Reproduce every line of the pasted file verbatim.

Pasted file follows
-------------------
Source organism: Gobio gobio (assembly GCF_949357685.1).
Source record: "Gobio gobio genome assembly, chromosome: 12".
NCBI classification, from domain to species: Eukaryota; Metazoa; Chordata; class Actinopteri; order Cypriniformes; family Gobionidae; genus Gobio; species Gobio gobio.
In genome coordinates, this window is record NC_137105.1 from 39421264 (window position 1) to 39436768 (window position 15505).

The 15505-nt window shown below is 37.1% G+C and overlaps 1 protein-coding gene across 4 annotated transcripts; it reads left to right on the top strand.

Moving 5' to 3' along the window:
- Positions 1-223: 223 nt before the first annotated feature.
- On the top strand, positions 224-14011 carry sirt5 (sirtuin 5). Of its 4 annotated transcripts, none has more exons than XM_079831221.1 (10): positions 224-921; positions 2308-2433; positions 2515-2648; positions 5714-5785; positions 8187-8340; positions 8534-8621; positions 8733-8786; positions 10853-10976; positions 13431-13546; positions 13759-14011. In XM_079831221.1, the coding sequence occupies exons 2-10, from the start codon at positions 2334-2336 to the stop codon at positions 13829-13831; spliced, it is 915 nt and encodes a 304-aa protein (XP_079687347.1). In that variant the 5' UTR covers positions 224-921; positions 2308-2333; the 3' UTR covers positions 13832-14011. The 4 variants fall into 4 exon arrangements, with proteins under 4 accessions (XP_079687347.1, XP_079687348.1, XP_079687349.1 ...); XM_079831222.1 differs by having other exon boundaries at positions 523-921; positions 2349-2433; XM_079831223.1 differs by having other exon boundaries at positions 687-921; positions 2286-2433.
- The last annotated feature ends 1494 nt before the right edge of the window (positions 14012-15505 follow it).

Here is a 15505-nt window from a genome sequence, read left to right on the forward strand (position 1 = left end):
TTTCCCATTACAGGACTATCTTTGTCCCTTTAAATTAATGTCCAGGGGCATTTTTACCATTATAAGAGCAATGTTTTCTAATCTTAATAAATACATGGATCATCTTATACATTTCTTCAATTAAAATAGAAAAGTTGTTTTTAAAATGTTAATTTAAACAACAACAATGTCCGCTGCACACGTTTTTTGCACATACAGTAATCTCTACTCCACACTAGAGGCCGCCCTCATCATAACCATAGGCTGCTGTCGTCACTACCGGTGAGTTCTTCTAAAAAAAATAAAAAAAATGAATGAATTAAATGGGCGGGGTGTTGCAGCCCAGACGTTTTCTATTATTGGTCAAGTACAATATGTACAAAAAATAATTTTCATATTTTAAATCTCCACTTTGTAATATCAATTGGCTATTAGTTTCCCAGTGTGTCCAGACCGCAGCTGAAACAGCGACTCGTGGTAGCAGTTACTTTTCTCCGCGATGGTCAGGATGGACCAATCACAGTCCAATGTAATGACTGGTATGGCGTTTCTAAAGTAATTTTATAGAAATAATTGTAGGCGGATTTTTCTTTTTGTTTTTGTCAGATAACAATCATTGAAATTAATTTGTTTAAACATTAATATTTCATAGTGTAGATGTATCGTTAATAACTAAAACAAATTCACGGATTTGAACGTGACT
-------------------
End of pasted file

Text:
Source organism: Gobio gobio (assembly GCF_949357685.1).
Source record: "Gobio gobio genome assembly, chromosome: 12".
NCBI classification, from domain to species: Eukaryota; Metazoa; Chordata; class Actinopteri; order Cypriniformes; family Gobionidae; genus Gobio; species Gobio gobio.
In genome coordinates, this window is record NC_137105.1 from 39421264 (window position 1) to 39436768 (window position 15505).

The 15505-nt window shown below is 37.1% G+C and overlaps 1 protein-coding gene across 4 annotated transcripts; it reads left to right on the top strand.

Moving 5' to 3' along the window:
- Positions 1-223: 223 nt before the first annotated feature.
- On the top strand, positions 224-14011 carry sirt5 (sirtuin 5). Of its 4 annotated transcripts, none has more exons than XM_079831221.1 (10): positions 224-921; positions 2308-2433; positions 2515-2648; positions 5714-5785; positions 8187-8340; positions 8534-8621; positions 8733-8786; positions 10853-10976; positions 13431-13546; positions 13759-14011. In XM_079831221.1, the coding sequence occupies exons 2-10, from the start codon at positions 2334-2336 to the stop codon at positions 13829-13831; spliced, it is 915 nt and encodes a 304-aa protein (XP_079687347.1). In that variant the 5' UTR covers positions 224-921; positions 2308-2333; the 3' UTR covers positions 13832-14011. The 4 variants fall into 4 exon arrangements, with proteins under 4 accessions (XP_079687347.1, XP_079687348.1, XP_079687349.1 ...); XM_079831222.1 differs by having other exon boundaries at positions 523-921; positions 2349-2433; XM_079831223.1 differs by having other exon boundaries at positions 687-921; positions 2286-2433.
- The last annotated feature ends 1494 nt before the right edge of the window (positions 14012-15505 follow it).

Here is a 15505-nt window from a genome sequence, read left to right on the forward strand (position 1 = left end):
TTTCCCATTACAGGACTATCTTTGTCCCTTTAAATTAATGTCCAGGGGCATTTTTACCATTATAAGAGCAATGTTTTCTAATCTTAATAAATACATGGATCATCTTATACATTTCTTCAATTAAAATAGAAAAGTTGTTTTTAAAATGTTAATTTAAACAACAACAATGTCCGCTGCACACGTTTTTTGCACATACAGTAATCTCTACTCCACACTAGAGGCCGCCCTCATCATAACCATAGGCTGCTGTCGTCACTACCGGTGAGTTCTTCTAAAAAAAATAAAAAAAATGAATGAATTAAATGGGCGGGGTGTTGCAGCCCAGACGTTTTCTATTATTGGTCAAGTACAATATGTACAAAAAATAATTTTCATATTTTAAATCTCCACTTTGTAATATCAATTGGCTATTAGTTTCCCAGTGTGTCCAGACCGCAGCTGAAACAGCGACTCGTGGTAGCAGTTACTTTTCTCCGCGATGGTCAGGATGGACCAATCACAGTCCAATGTAATGACTGGTATGGCGTTTCTAAAGTAATTTTATAGAAATAATTGTAGGCGGATTTTTCTTTTTGTTTTTGTCAGATAACAATCATTGAAATTAATTTGTTTAAACATTAATATTTCATAGTGTAGATGTATCGTTAATAACTAAAACAAATTCACGGATTTGAACGTGACT